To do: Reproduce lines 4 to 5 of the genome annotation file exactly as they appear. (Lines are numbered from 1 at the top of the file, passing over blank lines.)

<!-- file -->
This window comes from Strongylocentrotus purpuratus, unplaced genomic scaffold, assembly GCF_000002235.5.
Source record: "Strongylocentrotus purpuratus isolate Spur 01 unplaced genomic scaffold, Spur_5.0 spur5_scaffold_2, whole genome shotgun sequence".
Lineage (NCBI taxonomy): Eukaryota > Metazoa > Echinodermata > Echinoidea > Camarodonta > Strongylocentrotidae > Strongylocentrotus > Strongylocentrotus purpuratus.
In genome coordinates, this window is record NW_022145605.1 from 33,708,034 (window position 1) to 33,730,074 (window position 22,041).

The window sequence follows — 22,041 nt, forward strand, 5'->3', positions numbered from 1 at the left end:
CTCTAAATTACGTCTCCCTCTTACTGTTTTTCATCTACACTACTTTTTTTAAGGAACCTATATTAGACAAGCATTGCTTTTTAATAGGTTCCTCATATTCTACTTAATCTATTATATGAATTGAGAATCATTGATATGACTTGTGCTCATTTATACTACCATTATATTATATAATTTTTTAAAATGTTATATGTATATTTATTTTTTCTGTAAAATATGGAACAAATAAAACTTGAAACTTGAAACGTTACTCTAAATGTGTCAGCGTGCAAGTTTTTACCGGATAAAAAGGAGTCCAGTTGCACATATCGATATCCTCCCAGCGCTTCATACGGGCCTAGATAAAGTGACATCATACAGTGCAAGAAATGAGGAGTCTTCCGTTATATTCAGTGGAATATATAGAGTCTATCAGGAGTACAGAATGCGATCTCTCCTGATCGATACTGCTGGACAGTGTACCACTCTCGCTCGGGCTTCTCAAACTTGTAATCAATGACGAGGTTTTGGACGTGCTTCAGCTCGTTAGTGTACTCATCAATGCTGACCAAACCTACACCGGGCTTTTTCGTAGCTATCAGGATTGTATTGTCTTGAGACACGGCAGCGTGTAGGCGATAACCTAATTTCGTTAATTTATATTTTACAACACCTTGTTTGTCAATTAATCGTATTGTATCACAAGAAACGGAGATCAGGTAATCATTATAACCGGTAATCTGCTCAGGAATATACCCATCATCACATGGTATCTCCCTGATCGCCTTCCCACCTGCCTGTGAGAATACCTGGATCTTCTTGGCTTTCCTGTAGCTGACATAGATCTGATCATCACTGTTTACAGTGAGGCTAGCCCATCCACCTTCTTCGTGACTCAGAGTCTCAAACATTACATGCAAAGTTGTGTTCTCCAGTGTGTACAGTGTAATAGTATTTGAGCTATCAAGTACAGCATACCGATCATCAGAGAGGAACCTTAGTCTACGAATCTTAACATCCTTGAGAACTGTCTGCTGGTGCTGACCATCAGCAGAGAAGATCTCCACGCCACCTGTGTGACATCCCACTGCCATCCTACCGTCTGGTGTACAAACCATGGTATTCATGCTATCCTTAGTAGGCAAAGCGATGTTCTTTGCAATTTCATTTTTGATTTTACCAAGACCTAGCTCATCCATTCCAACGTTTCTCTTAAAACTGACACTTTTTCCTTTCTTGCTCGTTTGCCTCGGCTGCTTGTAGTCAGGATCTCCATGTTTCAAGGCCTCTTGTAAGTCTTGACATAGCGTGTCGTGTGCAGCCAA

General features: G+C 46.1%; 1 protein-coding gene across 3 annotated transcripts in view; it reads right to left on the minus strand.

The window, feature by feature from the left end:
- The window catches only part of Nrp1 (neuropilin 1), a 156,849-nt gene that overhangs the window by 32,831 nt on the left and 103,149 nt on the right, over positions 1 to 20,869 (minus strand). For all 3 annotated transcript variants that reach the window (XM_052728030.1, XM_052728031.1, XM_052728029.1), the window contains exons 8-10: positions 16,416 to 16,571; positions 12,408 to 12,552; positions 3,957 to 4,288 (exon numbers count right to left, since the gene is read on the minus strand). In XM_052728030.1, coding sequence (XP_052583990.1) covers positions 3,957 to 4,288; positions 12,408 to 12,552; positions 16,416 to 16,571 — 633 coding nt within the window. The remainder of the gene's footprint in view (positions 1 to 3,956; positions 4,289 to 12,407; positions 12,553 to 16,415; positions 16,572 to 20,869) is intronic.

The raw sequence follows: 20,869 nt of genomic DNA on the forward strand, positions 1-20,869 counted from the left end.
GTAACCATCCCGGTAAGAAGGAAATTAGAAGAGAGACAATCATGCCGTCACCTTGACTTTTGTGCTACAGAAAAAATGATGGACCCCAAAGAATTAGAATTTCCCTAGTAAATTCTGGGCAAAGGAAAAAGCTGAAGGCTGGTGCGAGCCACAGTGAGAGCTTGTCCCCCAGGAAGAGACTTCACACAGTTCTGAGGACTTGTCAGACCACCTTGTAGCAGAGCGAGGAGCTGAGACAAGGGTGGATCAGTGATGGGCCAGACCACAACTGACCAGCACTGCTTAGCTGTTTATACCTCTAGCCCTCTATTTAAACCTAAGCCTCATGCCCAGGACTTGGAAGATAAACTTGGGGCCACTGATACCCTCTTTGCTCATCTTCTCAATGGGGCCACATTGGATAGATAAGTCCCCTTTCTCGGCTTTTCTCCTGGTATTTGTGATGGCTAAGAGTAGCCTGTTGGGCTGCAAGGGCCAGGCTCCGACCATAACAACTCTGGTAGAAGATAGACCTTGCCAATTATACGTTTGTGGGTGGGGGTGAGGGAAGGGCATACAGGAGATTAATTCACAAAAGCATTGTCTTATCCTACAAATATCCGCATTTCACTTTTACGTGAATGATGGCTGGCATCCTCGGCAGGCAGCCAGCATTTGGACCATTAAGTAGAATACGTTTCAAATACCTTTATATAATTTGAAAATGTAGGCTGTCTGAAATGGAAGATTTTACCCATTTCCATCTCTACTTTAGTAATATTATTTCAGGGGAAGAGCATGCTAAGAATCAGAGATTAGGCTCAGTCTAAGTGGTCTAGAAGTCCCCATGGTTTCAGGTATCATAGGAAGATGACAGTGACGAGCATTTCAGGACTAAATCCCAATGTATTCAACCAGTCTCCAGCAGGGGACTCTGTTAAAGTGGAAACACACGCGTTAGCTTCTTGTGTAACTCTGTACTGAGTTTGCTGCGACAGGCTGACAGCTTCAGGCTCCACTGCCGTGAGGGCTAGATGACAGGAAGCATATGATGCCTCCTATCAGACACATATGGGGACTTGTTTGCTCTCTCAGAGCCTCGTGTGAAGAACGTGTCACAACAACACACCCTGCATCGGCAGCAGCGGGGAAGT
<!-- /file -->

In genome coordinates, this window is record NW_022145605.1 from 33,708,034 (window position 1) to 33,730,074 (window position 22,041).

The window sequence follows — 22,041 nt, forward strand, 5'->3', positions numbered from 1 at the left end: